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larry dark: series editor   An Editor's Dilemma  
 
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  Two stories I liked very much are not in Prize Stories 1997: The O. Henry Awards. The first, "Home," concerns an older woman with slipping mental faculties who doesn't want to move from the house she and her husband have long lived in to spend winters in the sterile adult care community her husband and their daughter have chosen for them. The language is beautiful and the point-of-view masterfully handled. I wasn't alone in admiring "Home": It's currently being adapted into an HBO film and was cited as one of the "100 Other Distinguished Stories of 1995" in Best American Short Stories 1996. The second story, "Triage," is told through a series of telephone conversations between a mother and her adult daughter. These high-minded discussions touch on theology and feminism, but beneath the surface lie unhealed wounds, the lingering bitterness of this particular mother-daughter relationship. Both of these stories were published in Doubletake magazine. Both were written by Alice Elliott Dark, who happens to be my wife.

What's the series editor of an esteemed literary annual supposed to do in this situation? Nobody said I couldn't put a story by my wife in Prize Stories--my editors at Anchor, first Charlie Conrad and then Tina Pohlman, left it up to me. Friends were divided on the issue, for the most part by sex. Most men felt that including a story written by my wife would reflect badly on the series, while most women felt that it would be unfair to exclude a deserving story just because my wife had written it and that if the story could stand on its own merits I should put it in.

When the winter 1995 issue of Doubletake arrived, I sat down to read "Home" just as I had been reading every other story in every other magazine I received. It had been a while since I'd read the story, so it seemed fresh, and I found that I liked it. I really liked it. And for a while I strongly considered including "Home" in Prize Stories 1997. I thought of every justification: Alice had published a well-reviewed short story collection (Naked To The Waist, Houghton Mifflin, 1991). She had been awarded an NEA grant. She had a story published in The New Yorker, "In the Gloaming," that was selected for Best American Short Stories 1994 and was included in Roger Angell's New Yorker collection, Nothing But You, and also appeared in many other anthologies. And this story was being made into a high-profile television movie directed by Christopher Reeve and starring Glenn Close. I even came up with an alternative to deciding myself: I could send 21 stories to the prize jury, rather than 20, and include one of Alice's and put her story in the collection only if any one of the three jurors voted for it as a first-, second-, or third-prize winner. This, however, would truly have been granting my wife's work a special status, treating it differently, and holding it to a higher standard. And whose story would I drop to accommodate Alice's?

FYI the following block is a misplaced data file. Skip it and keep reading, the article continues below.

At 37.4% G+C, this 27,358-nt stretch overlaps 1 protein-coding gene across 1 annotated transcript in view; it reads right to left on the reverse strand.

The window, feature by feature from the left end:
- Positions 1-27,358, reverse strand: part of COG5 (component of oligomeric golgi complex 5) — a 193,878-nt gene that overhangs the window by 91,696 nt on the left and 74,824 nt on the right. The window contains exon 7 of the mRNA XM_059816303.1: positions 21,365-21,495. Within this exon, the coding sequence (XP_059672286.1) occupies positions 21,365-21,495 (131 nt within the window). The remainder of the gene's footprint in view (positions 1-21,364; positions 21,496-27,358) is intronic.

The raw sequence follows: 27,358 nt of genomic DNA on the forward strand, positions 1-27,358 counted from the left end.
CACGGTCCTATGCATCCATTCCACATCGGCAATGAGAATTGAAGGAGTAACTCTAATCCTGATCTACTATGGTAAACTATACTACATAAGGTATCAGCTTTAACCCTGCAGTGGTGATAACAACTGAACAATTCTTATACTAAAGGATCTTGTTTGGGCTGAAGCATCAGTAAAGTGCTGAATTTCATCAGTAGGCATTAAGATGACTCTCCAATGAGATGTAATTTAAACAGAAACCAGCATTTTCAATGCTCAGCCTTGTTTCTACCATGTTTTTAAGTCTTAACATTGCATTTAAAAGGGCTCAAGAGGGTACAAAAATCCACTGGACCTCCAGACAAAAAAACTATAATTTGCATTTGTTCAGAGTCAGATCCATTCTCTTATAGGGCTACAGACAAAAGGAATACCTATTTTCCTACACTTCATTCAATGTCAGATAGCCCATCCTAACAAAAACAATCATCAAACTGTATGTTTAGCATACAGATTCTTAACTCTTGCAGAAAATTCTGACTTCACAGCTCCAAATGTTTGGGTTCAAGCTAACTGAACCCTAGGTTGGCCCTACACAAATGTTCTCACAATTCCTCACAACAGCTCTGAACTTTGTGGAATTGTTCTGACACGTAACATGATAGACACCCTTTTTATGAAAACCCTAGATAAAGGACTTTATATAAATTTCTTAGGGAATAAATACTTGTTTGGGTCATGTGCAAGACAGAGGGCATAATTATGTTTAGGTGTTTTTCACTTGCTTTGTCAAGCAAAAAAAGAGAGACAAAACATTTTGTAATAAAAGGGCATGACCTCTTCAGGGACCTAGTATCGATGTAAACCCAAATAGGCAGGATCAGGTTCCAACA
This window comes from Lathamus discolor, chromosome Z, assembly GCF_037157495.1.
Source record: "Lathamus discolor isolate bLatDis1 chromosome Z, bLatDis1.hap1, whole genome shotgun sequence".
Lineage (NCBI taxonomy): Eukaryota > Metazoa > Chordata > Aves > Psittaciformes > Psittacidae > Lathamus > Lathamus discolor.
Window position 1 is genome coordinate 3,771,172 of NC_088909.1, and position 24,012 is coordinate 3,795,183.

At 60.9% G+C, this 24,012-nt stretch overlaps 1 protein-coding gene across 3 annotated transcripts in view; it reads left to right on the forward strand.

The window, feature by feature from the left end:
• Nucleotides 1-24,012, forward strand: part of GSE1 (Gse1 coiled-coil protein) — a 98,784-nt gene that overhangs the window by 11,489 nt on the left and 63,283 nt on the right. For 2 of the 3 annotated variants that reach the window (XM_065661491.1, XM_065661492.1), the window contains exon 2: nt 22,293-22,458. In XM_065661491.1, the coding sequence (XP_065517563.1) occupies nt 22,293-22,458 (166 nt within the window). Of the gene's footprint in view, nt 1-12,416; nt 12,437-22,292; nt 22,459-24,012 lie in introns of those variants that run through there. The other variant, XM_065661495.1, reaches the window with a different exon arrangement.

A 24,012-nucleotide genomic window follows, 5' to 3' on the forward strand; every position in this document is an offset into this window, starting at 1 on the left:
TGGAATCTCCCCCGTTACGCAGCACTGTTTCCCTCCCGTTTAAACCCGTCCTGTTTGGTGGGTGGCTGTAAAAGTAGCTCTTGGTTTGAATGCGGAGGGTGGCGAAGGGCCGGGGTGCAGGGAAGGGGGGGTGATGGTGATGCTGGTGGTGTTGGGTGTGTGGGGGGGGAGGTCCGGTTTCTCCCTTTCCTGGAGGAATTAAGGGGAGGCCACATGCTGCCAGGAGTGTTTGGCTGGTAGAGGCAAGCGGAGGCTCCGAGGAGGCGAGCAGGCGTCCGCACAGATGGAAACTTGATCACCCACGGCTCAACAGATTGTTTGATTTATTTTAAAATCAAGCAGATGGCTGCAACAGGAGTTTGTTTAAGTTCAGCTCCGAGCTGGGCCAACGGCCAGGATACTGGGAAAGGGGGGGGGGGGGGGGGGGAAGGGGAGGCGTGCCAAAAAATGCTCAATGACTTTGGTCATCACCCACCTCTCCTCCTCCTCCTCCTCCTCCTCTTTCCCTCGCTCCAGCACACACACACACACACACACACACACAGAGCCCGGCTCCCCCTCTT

The more I marshaled reasons to choose either "Home" or "Triage" (which I had also reread and liked very much) for O. Henry Awards, the more I realized that the need for such justification actually argued for exclusion. This was, after all, my first year as series editor. Did I really want to start out by choosing one of my wife's stories? I can be pretty cynical and I knew what I would think if someone else did this--I'd think that the editor's spouse had an unfair advantage, that favoritism played a part, no matter how good the story was. Not only did I risk calling into question my own editorial objectivity and tarring Prize Stories: The O. Henry Awards with the brush of nepotism, but I realized that many people would also not view an O. Henry Award as a legitimate accomplishment for Alice. They would say she only achieved this honor because her husband was the editor. There would always be an asterisk implied. And though I was certain that both stories were on a sufficiently accomplished level to merit inclusion, how could I remain objective when it came time to winnow the number of stories down to 20 from the nearly 40 at the top of my list?

So, months before my deadline, I made the decision not to choose any stories written by my wife. Does this mean that I will never include a story by Alice Elliott Dark in Prize Stories as long as I am the series editor? The honest answer: I'm not quite sure.
 
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Copyright © 1997 Larry Dark.